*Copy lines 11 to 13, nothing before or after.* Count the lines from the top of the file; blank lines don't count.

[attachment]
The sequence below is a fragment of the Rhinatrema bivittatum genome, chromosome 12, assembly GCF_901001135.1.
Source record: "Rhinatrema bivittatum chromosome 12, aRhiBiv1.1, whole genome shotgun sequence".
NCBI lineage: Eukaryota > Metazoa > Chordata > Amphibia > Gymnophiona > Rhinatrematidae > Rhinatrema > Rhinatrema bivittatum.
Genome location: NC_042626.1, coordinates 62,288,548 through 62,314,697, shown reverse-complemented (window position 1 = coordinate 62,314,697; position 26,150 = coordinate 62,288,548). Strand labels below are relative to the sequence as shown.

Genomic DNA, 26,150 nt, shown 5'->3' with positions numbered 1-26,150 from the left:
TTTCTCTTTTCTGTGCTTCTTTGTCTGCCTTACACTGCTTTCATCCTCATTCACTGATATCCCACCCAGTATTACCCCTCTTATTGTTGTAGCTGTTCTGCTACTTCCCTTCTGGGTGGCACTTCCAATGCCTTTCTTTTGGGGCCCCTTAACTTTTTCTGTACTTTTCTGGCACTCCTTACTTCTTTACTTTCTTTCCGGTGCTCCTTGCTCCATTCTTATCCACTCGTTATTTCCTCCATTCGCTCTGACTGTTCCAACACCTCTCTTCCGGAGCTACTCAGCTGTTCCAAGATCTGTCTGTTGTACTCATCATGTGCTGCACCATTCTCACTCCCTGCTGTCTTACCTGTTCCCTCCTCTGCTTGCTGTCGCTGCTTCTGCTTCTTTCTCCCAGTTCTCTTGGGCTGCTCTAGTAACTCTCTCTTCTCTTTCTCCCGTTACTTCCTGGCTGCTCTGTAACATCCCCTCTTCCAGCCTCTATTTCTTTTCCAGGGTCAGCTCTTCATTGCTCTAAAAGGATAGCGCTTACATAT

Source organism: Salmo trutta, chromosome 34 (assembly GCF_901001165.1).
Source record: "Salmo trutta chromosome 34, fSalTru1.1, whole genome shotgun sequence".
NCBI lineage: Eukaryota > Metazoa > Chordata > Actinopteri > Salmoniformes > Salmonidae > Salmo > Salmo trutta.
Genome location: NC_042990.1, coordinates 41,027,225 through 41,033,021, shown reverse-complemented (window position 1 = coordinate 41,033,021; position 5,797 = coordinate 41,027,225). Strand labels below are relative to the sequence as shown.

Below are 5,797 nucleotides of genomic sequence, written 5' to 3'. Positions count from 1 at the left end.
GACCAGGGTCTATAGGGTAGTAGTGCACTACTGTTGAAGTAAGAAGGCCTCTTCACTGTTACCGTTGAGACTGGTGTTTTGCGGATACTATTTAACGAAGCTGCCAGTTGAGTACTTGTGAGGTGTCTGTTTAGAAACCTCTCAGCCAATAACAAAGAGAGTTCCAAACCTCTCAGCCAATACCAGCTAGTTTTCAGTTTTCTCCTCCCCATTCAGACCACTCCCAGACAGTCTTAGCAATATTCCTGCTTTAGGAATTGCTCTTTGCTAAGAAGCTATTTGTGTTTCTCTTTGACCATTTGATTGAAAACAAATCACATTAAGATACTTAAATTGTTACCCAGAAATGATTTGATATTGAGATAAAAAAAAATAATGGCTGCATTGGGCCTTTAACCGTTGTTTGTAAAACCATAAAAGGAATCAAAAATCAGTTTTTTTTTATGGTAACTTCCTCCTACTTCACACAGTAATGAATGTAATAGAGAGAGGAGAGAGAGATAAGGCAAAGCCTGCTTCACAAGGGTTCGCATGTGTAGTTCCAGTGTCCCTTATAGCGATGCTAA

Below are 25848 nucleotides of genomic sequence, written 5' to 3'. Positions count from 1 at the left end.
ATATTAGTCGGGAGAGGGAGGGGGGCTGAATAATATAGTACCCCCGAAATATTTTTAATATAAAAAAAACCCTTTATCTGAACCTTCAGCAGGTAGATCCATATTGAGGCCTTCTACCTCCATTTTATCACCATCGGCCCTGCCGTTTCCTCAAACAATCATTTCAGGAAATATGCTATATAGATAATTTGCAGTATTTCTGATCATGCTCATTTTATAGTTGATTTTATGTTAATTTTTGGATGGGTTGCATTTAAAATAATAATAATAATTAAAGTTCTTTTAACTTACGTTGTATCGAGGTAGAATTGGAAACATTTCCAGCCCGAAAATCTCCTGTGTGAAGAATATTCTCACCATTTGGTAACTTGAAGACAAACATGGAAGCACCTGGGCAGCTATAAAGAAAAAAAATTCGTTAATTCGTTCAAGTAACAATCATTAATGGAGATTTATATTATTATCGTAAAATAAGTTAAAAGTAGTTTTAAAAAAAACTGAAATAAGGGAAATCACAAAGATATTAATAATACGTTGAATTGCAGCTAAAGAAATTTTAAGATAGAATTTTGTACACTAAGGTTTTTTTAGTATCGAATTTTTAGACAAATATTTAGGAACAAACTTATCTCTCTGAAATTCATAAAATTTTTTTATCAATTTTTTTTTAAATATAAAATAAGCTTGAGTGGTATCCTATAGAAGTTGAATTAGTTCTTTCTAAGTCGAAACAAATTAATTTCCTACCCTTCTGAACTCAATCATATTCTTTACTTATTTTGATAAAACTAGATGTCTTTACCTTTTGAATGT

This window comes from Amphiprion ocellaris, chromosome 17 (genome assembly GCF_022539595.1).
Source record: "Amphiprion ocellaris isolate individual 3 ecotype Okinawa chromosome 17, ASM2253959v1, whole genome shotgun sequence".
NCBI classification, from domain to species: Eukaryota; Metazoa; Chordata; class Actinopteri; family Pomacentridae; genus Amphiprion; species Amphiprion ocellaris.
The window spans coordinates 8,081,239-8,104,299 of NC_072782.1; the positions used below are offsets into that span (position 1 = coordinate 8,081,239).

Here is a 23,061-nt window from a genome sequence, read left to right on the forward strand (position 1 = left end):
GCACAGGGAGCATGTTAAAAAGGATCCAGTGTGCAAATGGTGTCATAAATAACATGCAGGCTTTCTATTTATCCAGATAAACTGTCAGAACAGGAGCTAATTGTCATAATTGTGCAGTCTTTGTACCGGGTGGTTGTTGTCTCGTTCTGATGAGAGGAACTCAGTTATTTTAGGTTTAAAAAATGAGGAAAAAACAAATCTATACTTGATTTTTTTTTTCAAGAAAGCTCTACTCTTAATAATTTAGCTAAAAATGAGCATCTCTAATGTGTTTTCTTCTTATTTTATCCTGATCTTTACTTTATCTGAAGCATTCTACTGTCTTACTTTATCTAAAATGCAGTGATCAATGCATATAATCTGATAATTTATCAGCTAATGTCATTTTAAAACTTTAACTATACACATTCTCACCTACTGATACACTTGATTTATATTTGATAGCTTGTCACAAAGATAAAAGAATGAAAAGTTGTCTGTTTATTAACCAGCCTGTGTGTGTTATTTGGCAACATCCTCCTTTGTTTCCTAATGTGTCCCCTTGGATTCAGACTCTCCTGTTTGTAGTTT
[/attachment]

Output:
Below are 5,797 nucleotides of genomic sequence, written 5' to 3'. Positions count from 1 at the left end.
GACCAGGGTCTATAGGGTAGTAGTGCACTACTGTTGAAGTAAGAAGGCCTCTTCACTGTTACCGTTGAGACTGGTGTTTTGCGGATACTATTTAACGAAGCTGCCAGTTGAGTACTTGTGAGGTGTCTGTTTAGAAACCTCTCAGCCAATAACAAAGAGAGTTCCAAACCTCTCAGCCAATACCAGCTAGTTTTCAGTTTTCTCCTCCCCATTCAGACCACTCCCAGACAGTCTTAGCAATATTCCTGCTTTAGGAATTGCTCTTTGCTAAGAAGCTATTTGTGTTTCTCTTTGACCATTTGATTGAAAACAAATCACATTAAGATACTTAAATTGTTACCCAGAAATGATTTGATATTGAGATAAAAAAAAATAATGGCTGCATTGGGCCTTTAACCGTTGTTTGTAAAACCATAAAAGGAATCAAAAATCAGTTTTTTTTTATGGTAACTTCCTCCTACTTCACACAGTAATGAATGTAATAGAGAGAGGAGAGAGAGATAAGGCAAAGCCTGCTTCACAAGGGTTCGCATGTGTAGTTCCAGTGTCCCTTATAGCGATGCTAA

Below are 25848 nucleotides of genomic sequence, written 5' to 3'. Positions count from 1 at the left end.